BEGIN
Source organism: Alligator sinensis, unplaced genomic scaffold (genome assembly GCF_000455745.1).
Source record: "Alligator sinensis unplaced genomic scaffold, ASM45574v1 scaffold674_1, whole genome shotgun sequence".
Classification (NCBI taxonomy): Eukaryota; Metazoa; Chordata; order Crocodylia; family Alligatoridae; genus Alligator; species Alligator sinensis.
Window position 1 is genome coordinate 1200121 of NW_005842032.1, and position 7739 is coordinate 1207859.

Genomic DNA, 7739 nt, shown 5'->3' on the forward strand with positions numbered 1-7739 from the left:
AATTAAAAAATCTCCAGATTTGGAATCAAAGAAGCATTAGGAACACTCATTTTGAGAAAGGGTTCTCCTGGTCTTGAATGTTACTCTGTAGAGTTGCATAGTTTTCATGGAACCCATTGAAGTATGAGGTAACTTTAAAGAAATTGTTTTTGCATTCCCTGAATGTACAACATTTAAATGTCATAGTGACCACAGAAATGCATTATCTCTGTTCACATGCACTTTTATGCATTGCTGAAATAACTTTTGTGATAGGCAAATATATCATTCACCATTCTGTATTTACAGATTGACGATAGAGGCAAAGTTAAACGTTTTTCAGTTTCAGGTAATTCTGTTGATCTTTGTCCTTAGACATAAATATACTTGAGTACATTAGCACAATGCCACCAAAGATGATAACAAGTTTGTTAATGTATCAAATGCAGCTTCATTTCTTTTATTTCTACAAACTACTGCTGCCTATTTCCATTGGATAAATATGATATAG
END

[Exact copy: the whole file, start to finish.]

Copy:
Source organism: Alligator sinensis, unplaced genomic scaffold (genome assembly GCF_000455745.1).
Source record: "Alligator sinensis unplaced genomic scaffold, ASM45574v1 scaffold674_1, whole genome shotgun sequence".
Classification (NCBI taxonomy): Eukaryota; Metazoa; Chordata; order Crocodylia; family Alligatoridae; genus Alligator; species Alligator sinensis.
Window position 1 is genome coordinate 1200121 of NW_005842032.1, and position 7739 is coordinate 1207859.

Genomic DNA, 7739 nt, shown 5'->3' on the forward strand with positions numbered 1-7739 from the left:
AATTAAAAAATCTCCAGATTTGGAATCAAAGAAGCATTAGGAACACTCATTTTGAGAAAGGGTTCTCCTGGTCTTGAATGTTACTCTGTAGAGTTGCATAGTTTTCATGGAACCCATTGAAGTATGAGGTAACTTTAAAGAAATTGTTTTTGCATTCCCTGAATGTACAACATTTAAATGTCATAGTGACCACAGAAATGCATTATCTCTGTTCACATGCACTTTTATGCATTGCTGAAATAACTTTTGTGATAGGCAAATATATCATTCACCATTCTGTATTTACAGATTGACGATAGAGGCAAAGTTAAACGTTTTTCAGTTTCAGGTAATTCTGTTGATCTTTGTCCTTAGACATAAATATACTTGAGTACATTAGCACAATGCCACCAAAGATGATAACAAGTTTGTTAATGTATCAAATGCAGCTTCATTTCTTTTATTTCTACAAACTACTGCTGCCTATTTCCATTGGATAAATATGATATAG